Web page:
Over the past decade, a renewed interest in the analysis of crime hot-spots has emerged in the social and behavioral sciences. Spurred by improvements in computing power, data visualization and geographic information systems, numerous innovative approaches have materialized for identifying areas of elevated crime in urban environments. Unfortunately, many hot-spot analysis techniques treat the spatial and temporal aspects of crime as distinct entities, thus ignoring the necessary interaction of space and time to produce criminal opportunities. The purpose of this paper is to explore the utility of statistical measures for identifying and comparing the spatio-temporal footprints of robbery, burglary and assault. Functional and visual comparisons for spatio-temporal clusters are analyzed across a range of space-time values using a comprehensive database of crime events for Cincinnati, Ohio. Empirical results suggest that robbery, burglary and assault have dramatically different spatio-temporal signatures.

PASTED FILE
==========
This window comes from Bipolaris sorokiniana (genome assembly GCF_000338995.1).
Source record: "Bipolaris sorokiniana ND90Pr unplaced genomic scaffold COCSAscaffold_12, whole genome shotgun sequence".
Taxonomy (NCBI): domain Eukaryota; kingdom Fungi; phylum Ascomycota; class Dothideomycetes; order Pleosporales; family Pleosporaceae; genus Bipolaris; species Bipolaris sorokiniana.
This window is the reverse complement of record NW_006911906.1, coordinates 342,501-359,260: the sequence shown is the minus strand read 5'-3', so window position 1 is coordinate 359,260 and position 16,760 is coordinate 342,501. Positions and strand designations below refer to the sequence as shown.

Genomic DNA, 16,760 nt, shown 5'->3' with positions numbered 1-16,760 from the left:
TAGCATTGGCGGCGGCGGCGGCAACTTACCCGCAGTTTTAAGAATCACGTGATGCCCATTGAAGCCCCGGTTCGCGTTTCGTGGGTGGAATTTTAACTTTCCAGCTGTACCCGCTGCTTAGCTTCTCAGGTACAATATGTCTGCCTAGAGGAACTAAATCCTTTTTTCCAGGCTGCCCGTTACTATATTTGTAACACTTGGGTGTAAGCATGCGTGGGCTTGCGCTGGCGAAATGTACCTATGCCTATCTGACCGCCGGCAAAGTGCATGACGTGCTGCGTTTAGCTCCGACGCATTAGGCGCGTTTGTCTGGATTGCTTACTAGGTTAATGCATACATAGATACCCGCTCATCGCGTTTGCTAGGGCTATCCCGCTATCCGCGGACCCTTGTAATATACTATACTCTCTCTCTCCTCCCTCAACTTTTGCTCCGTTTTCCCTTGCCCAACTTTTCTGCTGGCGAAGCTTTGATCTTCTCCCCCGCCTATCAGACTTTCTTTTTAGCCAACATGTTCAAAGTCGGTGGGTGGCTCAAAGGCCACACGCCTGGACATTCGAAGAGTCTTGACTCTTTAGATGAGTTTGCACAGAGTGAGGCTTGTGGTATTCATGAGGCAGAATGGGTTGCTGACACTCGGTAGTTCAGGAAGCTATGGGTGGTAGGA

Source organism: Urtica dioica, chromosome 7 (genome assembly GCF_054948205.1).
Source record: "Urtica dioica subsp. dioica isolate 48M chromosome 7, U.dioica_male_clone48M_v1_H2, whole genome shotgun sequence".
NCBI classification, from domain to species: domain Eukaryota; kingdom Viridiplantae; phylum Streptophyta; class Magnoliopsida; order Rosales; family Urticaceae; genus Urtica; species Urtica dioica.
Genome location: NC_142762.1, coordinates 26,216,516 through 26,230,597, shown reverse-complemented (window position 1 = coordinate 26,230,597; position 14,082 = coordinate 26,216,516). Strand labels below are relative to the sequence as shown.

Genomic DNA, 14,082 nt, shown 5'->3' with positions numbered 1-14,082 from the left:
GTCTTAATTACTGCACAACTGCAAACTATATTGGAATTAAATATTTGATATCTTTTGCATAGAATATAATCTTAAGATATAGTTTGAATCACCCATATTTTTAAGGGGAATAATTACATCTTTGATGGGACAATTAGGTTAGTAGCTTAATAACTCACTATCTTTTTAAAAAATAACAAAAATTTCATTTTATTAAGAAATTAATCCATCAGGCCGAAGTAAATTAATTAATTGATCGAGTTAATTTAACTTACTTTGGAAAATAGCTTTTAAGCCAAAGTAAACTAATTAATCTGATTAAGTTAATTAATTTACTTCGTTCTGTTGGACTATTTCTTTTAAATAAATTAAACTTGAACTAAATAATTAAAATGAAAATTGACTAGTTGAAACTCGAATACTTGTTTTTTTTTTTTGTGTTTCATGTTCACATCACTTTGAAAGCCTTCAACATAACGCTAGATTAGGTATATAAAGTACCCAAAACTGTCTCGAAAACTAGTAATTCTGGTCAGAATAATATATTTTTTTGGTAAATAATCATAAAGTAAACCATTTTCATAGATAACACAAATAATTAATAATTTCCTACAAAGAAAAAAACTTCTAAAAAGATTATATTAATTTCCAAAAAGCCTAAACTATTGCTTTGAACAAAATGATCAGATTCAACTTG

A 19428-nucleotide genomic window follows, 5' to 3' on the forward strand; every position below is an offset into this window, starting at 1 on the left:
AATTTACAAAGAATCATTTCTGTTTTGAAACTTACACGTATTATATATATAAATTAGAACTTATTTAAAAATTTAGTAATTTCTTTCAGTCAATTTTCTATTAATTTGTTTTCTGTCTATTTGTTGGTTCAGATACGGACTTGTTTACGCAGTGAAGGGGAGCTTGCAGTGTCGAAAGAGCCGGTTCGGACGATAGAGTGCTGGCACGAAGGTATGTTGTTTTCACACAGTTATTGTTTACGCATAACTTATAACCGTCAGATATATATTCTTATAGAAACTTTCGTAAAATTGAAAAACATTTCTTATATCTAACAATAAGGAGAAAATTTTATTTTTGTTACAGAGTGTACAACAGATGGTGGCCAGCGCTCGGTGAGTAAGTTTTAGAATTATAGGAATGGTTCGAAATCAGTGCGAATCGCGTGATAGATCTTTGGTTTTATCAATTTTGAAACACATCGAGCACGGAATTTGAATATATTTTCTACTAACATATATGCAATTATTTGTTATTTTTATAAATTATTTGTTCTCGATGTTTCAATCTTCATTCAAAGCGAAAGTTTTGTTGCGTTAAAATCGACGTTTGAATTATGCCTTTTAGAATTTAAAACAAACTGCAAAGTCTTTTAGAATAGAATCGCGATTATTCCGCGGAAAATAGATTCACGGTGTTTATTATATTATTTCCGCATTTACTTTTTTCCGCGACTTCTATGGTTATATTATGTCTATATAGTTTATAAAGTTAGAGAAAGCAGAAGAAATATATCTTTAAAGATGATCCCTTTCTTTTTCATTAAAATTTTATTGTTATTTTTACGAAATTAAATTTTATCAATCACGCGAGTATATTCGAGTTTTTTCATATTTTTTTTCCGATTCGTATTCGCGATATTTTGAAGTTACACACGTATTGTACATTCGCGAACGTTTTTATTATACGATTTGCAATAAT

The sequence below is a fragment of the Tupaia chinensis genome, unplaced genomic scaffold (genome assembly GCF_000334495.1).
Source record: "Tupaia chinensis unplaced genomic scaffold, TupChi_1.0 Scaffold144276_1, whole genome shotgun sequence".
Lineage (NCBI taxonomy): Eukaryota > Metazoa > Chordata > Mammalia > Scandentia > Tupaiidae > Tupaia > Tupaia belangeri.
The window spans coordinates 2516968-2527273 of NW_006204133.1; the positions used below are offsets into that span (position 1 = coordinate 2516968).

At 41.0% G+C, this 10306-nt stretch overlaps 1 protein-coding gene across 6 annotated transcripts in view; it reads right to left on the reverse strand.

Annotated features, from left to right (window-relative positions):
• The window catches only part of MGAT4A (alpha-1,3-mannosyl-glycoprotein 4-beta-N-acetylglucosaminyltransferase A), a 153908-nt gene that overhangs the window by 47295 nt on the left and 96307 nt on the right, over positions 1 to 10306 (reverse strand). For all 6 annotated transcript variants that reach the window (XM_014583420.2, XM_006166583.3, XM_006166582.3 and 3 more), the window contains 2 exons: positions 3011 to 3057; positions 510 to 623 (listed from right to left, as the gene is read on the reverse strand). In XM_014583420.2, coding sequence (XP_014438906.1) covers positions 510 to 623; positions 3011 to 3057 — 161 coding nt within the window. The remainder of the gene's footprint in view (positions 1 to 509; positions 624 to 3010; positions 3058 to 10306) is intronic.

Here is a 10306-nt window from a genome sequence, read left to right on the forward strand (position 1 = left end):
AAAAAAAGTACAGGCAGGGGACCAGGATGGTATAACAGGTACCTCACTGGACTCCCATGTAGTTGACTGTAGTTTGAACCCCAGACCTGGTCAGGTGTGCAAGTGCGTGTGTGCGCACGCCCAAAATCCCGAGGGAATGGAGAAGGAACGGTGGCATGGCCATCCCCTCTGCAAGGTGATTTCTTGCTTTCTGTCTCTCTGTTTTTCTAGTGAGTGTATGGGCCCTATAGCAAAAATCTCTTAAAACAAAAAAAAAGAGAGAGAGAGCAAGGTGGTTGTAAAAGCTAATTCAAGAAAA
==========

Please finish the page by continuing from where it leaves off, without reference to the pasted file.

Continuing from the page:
- Cluster analysis
- Crime hot spots
ASJC Scopus subject areas
- Pathology and Forensic Medicine